September 26 is National Voter Registration Day, a day to call attention to national efforts to increase civic engagement and encourage people to register to vote.
The right to vote is a founding tenet of our democracy, and the strength of our government depends upon the participation of the American people. Unfortunately, many Americans still face unnecessary barriers when it comes to casting their vote, in part because of efforts from cynical politicians to stifle voter participation. As a result, voter turnout in the United States continues to lag behind that of many other developed nations. We should be doing everything we can to make it easier – not harder – for Americans to access the ballot box.
That’s why we introduced bicameral legislation this month that would help get young people signed up to vote. The Pre-Registration of Voters Everywhere (PROVE) Act would allow young Americans aged 16 and older to pre-register to vote in federal elections. Once future voters sign up, they are automatically registered as voters when they turn 18.
Our legislation also provides grant assistance for schools and election officials to teach students about the values of civic participation.
Nothing is more important to representative government than choosing our leaders through free and fair elections. Sadly though, too many young people do not participate in the electoral process. In the last federal election cycle, the registration rate for 18 to 24-year-olds was 20 percent lower than the national average for all age groups. People aged 18 to 24 are consistently the least likely age group to cast a ballot, a trend which continued in 2016, even though young people will be bearing the brunt of policy decisions for decades to come.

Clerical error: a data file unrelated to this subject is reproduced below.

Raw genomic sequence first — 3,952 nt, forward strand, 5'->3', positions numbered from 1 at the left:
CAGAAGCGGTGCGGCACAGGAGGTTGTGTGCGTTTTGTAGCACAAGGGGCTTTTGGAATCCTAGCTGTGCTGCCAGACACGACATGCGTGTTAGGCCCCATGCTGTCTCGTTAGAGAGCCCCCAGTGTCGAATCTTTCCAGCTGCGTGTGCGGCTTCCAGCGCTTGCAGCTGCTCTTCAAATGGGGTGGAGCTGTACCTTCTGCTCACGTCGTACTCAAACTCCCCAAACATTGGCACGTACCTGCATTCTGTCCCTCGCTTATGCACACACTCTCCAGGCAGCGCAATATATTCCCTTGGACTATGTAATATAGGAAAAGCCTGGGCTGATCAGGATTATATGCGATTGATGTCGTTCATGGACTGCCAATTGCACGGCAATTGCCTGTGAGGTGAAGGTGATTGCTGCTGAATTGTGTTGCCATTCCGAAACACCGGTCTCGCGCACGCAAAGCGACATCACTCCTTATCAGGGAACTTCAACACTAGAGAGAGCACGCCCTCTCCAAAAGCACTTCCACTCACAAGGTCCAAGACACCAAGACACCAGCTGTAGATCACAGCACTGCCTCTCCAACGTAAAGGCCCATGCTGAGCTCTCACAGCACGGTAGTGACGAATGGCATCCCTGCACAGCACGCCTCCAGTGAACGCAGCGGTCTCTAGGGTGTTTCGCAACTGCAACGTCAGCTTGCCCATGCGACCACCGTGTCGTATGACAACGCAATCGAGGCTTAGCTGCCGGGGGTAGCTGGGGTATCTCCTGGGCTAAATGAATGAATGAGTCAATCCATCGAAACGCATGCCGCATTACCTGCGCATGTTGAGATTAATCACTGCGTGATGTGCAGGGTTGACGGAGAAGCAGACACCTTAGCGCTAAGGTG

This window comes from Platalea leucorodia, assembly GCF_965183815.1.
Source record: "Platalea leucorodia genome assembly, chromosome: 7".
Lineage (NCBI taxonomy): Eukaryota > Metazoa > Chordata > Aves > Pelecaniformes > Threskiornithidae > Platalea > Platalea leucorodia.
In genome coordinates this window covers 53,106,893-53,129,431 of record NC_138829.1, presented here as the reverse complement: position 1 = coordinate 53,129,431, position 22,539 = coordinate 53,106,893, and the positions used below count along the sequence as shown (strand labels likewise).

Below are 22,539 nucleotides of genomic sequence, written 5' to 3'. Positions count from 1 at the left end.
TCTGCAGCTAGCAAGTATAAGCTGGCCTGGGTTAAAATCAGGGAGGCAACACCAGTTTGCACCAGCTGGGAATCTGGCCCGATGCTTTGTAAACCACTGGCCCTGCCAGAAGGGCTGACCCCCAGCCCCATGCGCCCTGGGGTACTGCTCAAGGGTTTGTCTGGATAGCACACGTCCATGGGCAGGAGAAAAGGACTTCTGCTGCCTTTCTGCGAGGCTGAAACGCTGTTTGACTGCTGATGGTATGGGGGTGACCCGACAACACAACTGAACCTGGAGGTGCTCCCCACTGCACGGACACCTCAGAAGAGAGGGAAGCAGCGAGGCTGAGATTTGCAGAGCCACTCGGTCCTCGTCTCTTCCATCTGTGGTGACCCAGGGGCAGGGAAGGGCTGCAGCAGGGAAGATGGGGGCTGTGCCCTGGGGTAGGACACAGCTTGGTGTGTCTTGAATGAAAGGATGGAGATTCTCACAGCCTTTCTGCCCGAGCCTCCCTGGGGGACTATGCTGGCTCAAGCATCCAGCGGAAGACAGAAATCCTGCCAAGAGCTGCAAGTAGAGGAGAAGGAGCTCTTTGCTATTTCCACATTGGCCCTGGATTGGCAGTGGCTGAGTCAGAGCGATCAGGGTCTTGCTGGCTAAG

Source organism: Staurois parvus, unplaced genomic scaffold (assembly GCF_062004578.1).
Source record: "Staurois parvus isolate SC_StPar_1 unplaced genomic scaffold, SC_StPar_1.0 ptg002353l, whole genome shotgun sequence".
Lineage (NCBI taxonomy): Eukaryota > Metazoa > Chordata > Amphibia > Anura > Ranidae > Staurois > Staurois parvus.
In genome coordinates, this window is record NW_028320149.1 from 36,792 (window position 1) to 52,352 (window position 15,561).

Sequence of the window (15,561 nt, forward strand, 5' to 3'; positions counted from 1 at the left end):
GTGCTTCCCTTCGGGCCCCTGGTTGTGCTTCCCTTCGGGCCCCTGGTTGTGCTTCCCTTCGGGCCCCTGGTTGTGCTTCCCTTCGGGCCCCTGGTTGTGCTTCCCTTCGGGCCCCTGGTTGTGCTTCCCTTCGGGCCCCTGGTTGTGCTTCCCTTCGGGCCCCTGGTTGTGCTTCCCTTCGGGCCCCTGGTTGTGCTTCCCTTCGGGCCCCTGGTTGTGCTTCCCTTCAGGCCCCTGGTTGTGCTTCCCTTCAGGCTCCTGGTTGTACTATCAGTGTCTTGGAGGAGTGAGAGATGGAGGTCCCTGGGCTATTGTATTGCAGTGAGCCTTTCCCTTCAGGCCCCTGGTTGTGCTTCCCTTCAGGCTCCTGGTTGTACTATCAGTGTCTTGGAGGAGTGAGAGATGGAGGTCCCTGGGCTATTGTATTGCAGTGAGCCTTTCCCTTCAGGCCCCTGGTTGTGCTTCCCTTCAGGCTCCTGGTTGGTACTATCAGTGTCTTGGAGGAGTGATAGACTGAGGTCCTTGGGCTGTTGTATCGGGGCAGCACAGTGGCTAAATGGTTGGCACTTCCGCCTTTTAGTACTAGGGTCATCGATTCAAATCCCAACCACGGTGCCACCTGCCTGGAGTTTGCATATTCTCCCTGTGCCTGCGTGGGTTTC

At least 20 states and the District of Columbia are leading the way on this initiative, and have previously passed laws allowing young people to pre-register to vote. A study by George Mason University examined two of those states ― Florida and Hawaii ― and found strong evidence to support the positive impact pre-registration has on turnout and civic engagement. The same study found these results were even more pronounced when election officials and school administrators worked together to develop civics curriculum aimed at improving electoral participation.
The PROVE Act would build on this reform for federal elections.
Voting is habit forming; when people vote, they are likely to vote again. The PROVE Act is an effective way to engage young people early on and encourage lasting participation in elections, which is why our bill has attracted the support of leading election reform and advocacy organizations including Rock the Vote, Common Cause, FairVote, and Headcount.
Our nation is stronger when our government reflects the makeup and the values of the American people. Passing a federal law that allows teenagers in every state to pre-register will help our government be more representative and respond to the needs of all Americans.